“There is a heritage attached to it, and people can say it’s pride all day and that there’s a heritage and pride that doesn’t have racist undertones to it — but that would be a lie. The main message I want to get across is that you can’t have the preservation of history when you don’t acknowledge both sides of that history. Your pride of that history comes at the expense of my pain and you have to acknowledge that. At some point, people stop acknowledging things that make them uncomfortable and it doesn’t make it less true.

The whole meaning behind the confederate statues and memorial names was retaliation for ending segregation. It wasn’t just because we wanted to honor this man who did these great things. It was a spit in the face of desegregation coming down.

It’s kind of laughable to me that we’re still debating on something that was debated 50 years ago for the same reasons. Tyler needs to get it together.”

April (last name withheld)

“I’ve watched my students quietly take racism, and it breaks my heart because they’re doing it ’cause they’re used to it or because they’ve been silenced before. I just want students to know there are more allies willing to learn than you think.”

Amanda Nail

“In education we are trained to look for measurable outcomes, outward demonstrations of internal knowledge and understanding. To change the names of our schools is a measurable outcome; it directly demonstrates what our board and community know or don’t know to be true. In that light, the name change is a pass or fail test. Has the board listened? Have they received ample opportunities to interact with the material in meaningful ways? Do they posses the knowledge and skills necessary to move onto the next level? Let’s hope so. 

The board cannot stand silent as a hanging tree pretending to be impartial. We know they personally did not cause the pain our Black community feels or name the school themselves, but they sit in a position of power and influence to change the legacy of our schools, cast a new vision for our community and begin a new history for the city of Tyler. Who wouldn’t you want to be remembered for things like that?”

Theresa Scott

“It’s an ongoing problem, systematic racism. I’ve seen it from the time I was growing up as a teenager: being pulled over by the cops for no reason at all, getting my car searched, being harassed at the hospital in the emergency room by cops and even being followed around the city by policemen — that’s a part of police brutality. All putting fear into the Black people here, into the community. And that’s how we become oppressed, is by fear.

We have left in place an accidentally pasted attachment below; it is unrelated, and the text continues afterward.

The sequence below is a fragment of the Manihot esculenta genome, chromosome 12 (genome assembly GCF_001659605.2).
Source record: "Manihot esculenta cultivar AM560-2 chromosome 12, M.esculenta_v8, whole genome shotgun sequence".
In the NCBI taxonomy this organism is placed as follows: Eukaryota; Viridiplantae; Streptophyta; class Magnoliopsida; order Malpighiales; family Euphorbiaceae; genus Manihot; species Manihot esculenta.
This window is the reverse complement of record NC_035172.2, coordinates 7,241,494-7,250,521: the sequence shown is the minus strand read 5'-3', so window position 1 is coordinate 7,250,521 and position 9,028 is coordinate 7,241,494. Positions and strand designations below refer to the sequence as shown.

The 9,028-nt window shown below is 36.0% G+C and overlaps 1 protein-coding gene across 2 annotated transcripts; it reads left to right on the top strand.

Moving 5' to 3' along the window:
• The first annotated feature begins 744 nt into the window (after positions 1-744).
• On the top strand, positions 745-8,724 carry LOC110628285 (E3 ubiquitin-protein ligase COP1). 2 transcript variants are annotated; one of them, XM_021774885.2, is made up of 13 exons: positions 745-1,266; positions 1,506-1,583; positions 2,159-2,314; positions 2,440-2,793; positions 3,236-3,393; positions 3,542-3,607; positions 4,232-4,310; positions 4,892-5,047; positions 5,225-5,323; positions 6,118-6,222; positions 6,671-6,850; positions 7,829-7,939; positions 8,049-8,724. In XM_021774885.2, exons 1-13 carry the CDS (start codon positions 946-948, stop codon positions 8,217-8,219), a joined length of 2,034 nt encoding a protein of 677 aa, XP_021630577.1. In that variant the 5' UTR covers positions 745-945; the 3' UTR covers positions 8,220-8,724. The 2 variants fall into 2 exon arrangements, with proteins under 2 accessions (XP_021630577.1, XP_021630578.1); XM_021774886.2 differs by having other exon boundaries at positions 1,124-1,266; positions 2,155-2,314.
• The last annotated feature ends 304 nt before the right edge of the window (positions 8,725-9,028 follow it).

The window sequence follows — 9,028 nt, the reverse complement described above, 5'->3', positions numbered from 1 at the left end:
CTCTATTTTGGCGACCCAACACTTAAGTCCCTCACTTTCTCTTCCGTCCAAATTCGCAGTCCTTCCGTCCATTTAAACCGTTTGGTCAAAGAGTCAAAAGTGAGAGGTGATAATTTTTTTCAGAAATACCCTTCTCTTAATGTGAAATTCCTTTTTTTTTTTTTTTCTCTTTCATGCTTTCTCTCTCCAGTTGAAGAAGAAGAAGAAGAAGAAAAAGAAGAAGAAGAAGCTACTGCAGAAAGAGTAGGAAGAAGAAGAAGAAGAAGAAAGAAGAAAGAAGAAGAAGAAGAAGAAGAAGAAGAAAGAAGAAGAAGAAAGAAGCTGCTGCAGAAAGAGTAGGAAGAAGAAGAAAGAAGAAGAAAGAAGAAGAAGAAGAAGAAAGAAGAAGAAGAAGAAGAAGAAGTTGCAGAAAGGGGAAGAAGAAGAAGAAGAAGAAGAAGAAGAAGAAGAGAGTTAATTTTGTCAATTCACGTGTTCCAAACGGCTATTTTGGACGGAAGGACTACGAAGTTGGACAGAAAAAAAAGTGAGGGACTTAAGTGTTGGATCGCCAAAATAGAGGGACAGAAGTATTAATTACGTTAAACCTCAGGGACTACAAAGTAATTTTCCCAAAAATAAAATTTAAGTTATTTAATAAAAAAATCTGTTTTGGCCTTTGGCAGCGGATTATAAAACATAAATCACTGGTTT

My son experienced something this year. A white man gave his daughter a bullet to give to my son. This was December 24, 2019. My son is an A student. He had done nothing wrong. They were just friends. To be treated the way we’ve been treated, it’s been awful. When it was reported to the school, nobody did anything about it. We were afraid to come forward at first. But then we came forward when we found the courage because of the protesting.”

Haley Fancher

“I went to Lee. During football games, I saw people drag the John Tyler mascot around on a noose — the mascot of a historically Black school. That spoke volumes. I’m embarrassed to tell people I went to a high school named Robert E. Lee. It’s a point of shame for me.”

Terry Bonner

“We have about a 7% college readiness rate. That means being ready to go into college without having to take remedial classes. Put that in perspective, for every 400 graduates, there are about 26 ready for college in this town. That Is repulsive. It’s a reflection of our 70% disadvantage rate and our 65% at risk of dropping out rate. And a reflection of our living conditions. And I must say, because the name Robert E. Lee entails it: systematic racism.

The death of George Floyd touched us all across this nation. The city of Tyler, this area, has a knee on the neck of Black life — every Black student, every Black administrator, staff, teacher that works at Robert E. Lee, graduated from Lee or stays in the city of Tyler. These confederate symbols  are a synonym for that. We really can’t breathe around here, okay?

This is not going to stop. Tyler’s going to change in my lifetime! We stand as one to get rid of this name. We’re not asking, we’re telling.”

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Jane Neal is the executive director of The Tyler Loop and storytelling director of Out of the Loop: True Stories about Tyler and East Texas. In addition to the Loop, she works at the Literacy Council of Tyler and attends Sam Houston State University remotely, where she studies sociology. Jane is a certified interfaith spiritual guide. She is a member of Leadership Tyler Class 33 and a former teacher of French at Robert E. Lee High School, where she ran a storytelling program called Senior Stories. Jane and her husband Don have four children.
Claire Wallace, a Loop 2019 summer intern, is a senior in the Mass Communication department at The University of Texas at Tyler; she graduates in December 2019. She attends the university as part of the Honors Program. Wallace is Editor-in-Chief of Patriot Student Media Products, which houses The Patriot, U.T. Tyler's student-run newspaper, as well as other broadcast and multimedia avenues. Wallace has lead the recent revitalization of The Patriot and built it to be a digital-first platform by creating a new website, using social media news-reporting, and adding new aspects such as podcasts. Wallace works at the university as a lab technician in the Mass Communication department and is the social media advisor for the Communications Club. Wallace hopes to one day work as an investigative journalist. She believes to be a journalist, it is important to be curious, passionate, and dedicated, and that journalism is an integral aspect of creating change and informing the public. Wallace looks forward to expanding her abilities with The Tyler Loop.